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Royal Wedding Dress Knock Offs

9 May

Remember back on April 29th when Kate Middleton made jaws around the world collectively drop? Now you can share in her head-turning moment. In the week and a half since the big Royal wedding dozens of wedding dress designers have come forward with their own versions of Kate’s breathtaking Sarah Burton for Alexander McQueen dress. Here is a round up of who’s making the knock-offs and when they will be available.

JS Collections Dutchess Wedding Dress ($698) – Available September 16th, this dress is the first knock-off to hit a mass retailer like Nordstrom. It’s $700 price point makes it  budget friendly and beautiful.

Lucie Konirova and Emile Karr – The Alterations Boutique, London – This family of dressmakers started on their replica of the royal wedding dress less than 5-hours after the ceremony.

ABS by Allen Schwarz ($900) – Designer Allen Schwarz got to work on a knock-off the morning of the wedding. His version is a wearable option for the simple elegant bride. The dress will be in stores by the end of June.

Mary Rose McGrath – London-based dress designer Mary Rose McGrath put this dress together in less than 24-hours. The replica is now on display at a shopping center in Belfast, sure to delight and inspire brides-to-be for years to come.

Jason Matlo – Even the Canadian designers are going mad for the royal wedding dress. Vancouver-based designer Jason Matlo had this dress made and ready for display less than a week after the wedding.  The dress is available at La Novia Bridal for $5000 CAN.

Would you walk down the aisle in a dress inspired by a royal?

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Nail Love

21 Apr

You’d be hard pressed to see me with painted fingernails.  Sure I go in for once a month pedis like any good runner should, but I always forgo splurging on my fingers. Until now.

I’d seen Sally Hansen Salon Effects featured on multiple blogs over the past few weeks and with each post I coveted this supposed miracle product more and more. From Houndstooth to Glitter there seemed to be a style for everyone. So yesterday I splurged a little and bought the fishnet-esque design “Misbehaved”.

I. Am. In. Love!

I had no idea beautiful nails could be so easy. Just peel and stick – no polish required. I cannot wait to try the other designs like “Skinny Jeans” and “Frock Star”.

For less than $10 you can try them too. Ulta has them on special Buy 2 Get 1 Free right now (Plus save $5.00 on your order with code 19257). I highly suggest you try them.

What’s your favorite design?

Really H&M? Really?

2 Mar

I should start off this rant-ish post by pointing out that it takes a lot for me to get offended. You should hear some of the inappropriate remarks thrown around between friends during our Friday night sushi dates.  So when something effects me enough to take action I make the assumption that it bothers others too.  That being said I really would love to hear other peoples thoughts on this subject.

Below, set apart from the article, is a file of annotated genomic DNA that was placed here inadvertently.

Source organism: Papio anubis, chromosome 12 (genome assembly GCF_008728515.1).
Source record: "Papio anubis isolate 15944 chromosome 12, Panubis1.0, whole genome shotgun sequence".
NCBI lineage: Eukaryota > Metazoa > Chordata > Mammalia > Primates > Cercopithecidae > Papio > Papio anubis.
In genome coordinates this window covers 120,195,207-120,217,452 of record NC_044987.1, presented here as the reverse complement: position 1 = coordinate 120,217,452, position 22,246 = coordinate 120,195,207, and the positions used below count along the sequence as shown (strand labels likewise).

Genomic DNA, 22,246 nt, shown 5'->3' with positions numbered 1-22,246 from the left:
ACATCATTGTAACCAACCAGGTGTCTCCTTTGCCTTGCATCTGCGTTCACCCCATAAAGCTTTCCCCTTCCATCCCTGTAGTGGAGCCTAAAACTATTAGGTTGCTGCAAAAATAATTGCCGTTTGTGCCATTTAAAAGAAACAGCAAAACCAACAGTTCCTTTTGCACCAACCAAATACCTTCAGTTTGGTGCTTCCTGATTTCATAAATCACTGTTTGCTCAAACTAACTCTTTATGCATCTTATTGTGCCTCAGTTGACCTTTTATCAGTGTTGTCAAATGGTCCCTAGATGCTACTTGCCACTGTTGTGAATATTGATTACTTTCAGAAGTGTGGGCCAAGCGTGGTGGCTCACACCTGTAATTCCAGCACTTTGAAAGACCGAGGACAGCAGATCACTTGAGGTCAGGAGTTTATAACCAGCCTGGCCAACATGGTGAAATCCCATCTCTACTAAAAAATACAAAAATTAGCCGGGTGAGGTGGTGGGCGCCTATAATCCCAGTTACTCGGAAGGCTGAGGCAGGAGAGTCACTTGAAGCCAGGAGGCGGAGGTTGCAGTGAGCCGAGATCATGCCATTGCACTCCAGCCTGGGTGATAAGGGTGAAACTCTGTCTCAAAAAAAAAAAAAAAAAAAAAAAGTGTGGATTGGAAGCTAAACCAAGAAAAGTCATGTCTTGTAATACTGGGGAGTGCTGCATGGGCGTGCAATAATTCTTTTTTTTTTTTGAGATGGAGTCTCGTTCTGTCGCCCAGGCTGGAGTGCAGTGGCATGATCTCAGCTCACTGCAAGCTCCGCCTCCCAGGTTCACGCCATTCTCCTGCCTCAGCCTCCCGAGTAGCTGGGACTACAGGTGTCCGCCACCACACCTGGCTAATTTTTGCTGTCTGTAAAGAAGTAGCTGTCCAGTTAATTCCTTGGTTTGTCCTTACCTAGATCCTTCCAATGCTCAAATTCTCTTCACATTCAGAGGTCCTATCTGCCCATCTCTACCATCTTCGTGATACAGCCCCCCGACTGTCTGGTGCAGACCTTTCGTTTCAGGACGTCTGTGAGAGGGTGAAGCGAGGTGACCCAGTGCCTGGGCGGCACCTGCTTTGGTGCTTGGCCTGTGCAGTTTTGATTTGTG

This morning retailer H&M retweeted this photo of model Jessica Stam wearing a Lanvin for H&M collection dress stating “She looks great!”.


Uh. Are we seeing the same photo?

A wide variety of responses came over me.  First my lids blinked with surprise, then my nose crinkled with disgust, then my head tilted with confusion, and finally my eyes narrowed with anger.  Most prevalent of all was the nausea I felt deep in my stomach.

Without much thought, I immediately replied with the following.

I thought for sure there would be outrage, much like mine, at H&M promoting such an unhealthy lifestyle. Retweets and blog posts and angry mobs boycotting the stores.  None. Nothing but praise at “such a pretty dress”.

I accept that I may be overreacting to the matter. This is, afterall, the fashion industry. An industry in which companies use thin models like Jessica (who I swear used to look healthier!) to promote their clothing.  Its been the norm for years, so why is one tweet making me so blindingly angry? Perhaps I expect more from a brand such as H&M which positions itself as an affordable, fashion-forward option geared towards teens and young adults.  Perhaps I have finally been pushed over the edge with seeing emaciated women represent what is supposed to be the norm. Perhaps I really hate that dress. I’m not sure, but my anger is here and its not going away.

Am I being a hypocrite? Just last week I posted a collection of pictures from Fashion Week featuring similarly built models representing brands. Am I overreacting? How can we let brands know we don’t appreciate this representation? I’d love to hear your thoughts.

Edited 3/2 – I asked my friends and family on Facebook what they thought and I got this response from my brother. He makes a good point. (Also, he too is someone who is not easily offended).

Ok you asked for feedback, At first I didn’t really notice how unpleasantly skinny this chick ( I have no idea who she is) really is, but after reading your rant, I looked more closely. It’s pretty disgusting. Her waist can’t be more than 16″ around, and her legs are toothpicks. Honestly though, what bothers me here is not so much her appearance, but that this was the person selected to be promote the spread of healthy water to all of the world’s children? The fashion industry in general just looses all legitimacy here.

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